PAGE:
Investigation Series / 11
The Green Climate Fund is one of the most important and ambitious mechanisms for facing up to climate change.
The magnitude of its objectives and the resources it handles mean that the Green Climate Fund requires the participation of governments and institutions with the capacity for logistical management and fund administration, both of which imply long process of planning and negotiation.
Within this panorama, we indigenous peoples and the indigenous organizations have found ourselves involved in these processes as beneficiaries, despite a large part of these funds’ being orientated towards investment in indigenous territories, affecting us and requiring our direct participation.
In this sense, the indigenous organizations have been advocating for greater participation in the design and management of the Green Climate Fund projects. How do our governments envisage the participation of indigenous peoples in climate-related policies? What factors could favor suitable articulation between governments and indigenous peoples to make the initiatives on climate sustainable? What impact could our participation have on the administration of the Green Climate Fund? What expectations do we, the indigenous peoples and organizations, have regarding these funds? To what degree can our life systems be strengthened, so they are able to affect the processes of investment for projects dealing with adaptation to climate change and the mitigation of its effects? What is the participation and contribution of indigenous women and youth in these processes?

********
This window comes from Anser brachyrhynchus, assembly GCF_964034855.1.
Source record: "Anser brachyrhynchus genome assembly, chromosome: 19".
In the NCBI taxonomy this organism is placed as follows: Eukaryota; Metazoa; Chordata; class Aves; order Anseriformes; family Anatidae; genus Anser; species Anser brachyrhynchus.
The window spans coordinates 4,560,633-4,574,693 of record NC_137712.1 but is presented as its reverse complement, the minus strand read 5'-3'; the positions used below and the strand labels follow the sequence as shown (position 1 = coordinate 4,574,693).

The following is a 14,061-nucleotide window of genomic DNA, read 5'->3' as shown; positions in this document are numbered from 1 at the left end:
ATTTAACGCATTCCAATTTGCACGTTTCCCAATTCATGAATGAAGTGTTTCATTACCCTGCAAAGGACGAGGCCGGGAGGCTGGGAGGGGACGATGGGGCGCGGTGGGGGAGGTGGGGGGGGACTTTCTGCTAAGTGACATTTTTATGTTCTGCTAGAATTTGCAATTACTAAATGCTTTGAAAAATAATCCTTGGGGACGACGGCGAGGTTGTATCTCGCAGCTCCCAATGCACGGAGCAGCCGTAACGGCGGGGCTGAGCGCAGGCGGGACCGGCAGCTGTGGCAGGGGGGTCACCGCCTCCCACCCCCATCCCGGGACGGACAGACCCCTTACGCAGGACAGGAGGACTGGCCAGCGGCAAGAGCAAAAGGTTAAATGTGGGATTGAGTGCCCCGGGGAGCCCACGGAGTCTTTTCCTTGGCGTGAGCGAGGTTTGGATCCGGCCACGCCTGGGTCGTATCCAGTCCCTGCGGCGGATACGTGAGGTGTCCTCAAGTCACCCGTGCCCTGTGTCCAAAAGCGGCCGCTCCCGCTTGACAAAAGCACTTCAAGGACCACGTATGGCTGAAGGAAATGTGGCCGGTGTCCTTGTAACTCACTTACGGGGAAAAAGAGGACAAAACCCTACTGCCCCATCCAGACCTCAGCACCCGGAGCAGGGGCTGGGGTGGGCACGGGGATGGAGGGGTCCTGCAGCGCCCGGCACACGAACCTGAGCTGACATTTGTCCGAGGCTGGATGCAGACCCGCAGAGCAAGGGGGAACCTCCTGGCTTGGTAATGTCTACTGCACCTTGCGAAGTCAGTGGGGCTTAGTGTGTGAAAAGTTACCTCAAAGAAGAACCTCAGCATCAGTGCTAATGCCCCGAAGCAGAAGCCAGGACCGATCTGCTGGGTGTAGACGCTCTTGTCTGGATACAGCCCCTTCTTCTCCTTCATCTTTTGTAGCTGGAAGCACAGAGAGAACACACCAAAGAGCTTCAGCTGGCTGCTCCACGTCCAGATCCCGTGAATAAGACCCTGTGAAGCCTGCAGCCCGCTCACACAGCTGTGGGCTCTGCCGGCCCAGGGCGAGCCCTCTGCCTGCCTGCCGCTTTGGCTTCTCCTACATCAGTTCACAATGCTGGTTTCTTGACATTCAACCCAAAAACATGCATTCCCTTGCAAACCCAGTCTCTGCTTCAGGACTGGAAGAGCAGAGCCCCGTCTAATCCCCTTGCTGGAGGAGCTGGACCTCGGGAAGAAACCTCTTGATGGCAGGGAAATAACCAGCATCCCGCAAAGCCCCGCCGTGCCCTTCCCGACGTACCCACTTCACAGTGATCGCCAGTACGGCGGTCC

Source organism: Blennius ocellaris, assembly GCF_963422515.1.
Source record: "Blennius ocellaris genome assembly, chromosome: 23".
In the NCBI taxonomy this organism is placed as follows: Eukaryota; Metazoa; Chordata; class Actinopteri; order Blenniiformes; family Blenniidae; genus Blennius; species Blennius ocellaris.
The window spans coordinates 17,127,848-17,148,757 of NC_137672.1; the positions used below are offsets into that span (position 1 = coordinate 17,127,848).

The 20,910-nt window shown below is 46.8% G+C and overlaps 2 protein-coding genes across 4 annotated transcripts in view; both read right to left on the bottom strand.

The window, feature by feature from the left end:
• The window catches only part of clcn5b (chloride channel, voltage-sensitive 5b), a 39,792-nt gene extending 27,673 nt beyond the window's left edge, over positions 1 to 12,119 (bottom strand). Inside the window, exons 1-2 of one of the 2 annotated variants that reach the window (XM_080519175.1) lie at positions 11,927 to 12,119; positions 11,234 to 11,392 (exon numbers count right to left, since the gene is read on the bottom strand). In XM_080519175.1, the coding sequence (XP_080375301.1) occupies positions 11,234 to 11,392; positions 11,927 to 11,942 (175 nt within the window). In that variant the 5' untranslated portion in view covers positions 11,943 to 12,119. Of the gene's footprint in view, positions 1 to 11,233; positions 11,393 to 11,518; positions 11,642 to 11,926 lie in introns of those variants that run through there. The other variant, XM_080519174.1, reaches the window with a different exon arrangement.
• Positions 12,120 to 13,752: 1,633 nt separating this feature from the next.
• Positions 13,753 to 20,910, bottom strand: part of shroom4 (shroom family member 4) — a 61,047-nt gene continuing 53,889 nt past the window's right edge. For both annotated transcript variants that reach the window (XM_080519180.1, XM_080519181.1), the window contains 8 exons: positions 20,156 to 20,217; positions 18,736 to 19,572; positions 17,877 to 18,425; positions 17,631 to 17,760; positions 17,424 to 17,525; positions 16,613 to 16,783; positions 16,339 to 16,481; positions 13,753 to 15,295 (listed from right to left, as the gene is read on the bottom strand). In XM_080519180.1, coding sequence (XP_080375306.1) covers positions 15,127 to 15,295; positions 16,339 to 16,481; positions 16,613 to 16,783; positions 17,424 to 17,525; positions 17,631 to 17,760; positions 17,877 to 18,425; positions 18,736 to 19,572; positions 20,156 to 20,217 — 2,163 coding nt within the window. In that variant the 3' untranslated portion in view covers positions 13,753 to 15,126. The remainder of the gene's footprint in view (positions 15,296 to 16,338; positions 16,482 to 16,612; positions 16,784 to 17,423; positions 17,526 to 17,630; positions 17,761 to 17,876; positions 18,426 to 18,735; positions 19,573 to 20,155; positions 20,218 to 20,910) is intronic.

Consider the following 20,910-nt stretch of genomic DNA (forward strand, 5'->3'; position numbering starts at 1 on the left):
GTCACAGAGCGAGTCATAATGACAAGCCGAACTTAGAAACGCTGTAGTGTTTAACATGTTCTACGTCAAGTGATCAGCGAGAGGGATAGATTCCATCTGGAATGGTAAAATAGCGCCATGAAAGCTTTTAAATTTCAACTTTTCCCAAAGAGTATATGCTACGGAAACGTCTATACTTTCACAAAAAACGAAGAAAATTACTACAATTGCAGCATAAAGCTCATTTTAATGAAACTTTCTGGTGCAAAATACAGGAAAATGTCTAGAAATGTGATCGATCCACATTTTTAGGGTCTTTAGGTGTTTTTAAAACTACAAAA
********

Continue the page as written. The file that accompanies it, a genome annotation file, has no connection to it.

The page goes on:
In view of these questions, a study was developed involving the government, civil society, indigenous organization, public officials and researchers to obtain a panorama of the role played and contribution made by the indigenous peoples within the Green Climate Fund.
The fruit borne by this study is the publication entitled THE GREEN CLIMATE FUND AND THE INDIGENOUS PEOPLES OF PERU, in which CHIRAPAQ, Centre for Indigenous Cultures of Peru shares the expectations and proposals arising from these consultations, with the aim of providing instruments for a greater and better articulation between the government, the accredited bodies and the indigenous organizations that could make the initiatives sponsored by the Green Climate Fund sustainable, respecting the rights of the indigenous peoples, and strengthening dialogue and shared responsibility at every level.
With the support from: Tebtebba, OAK Foundation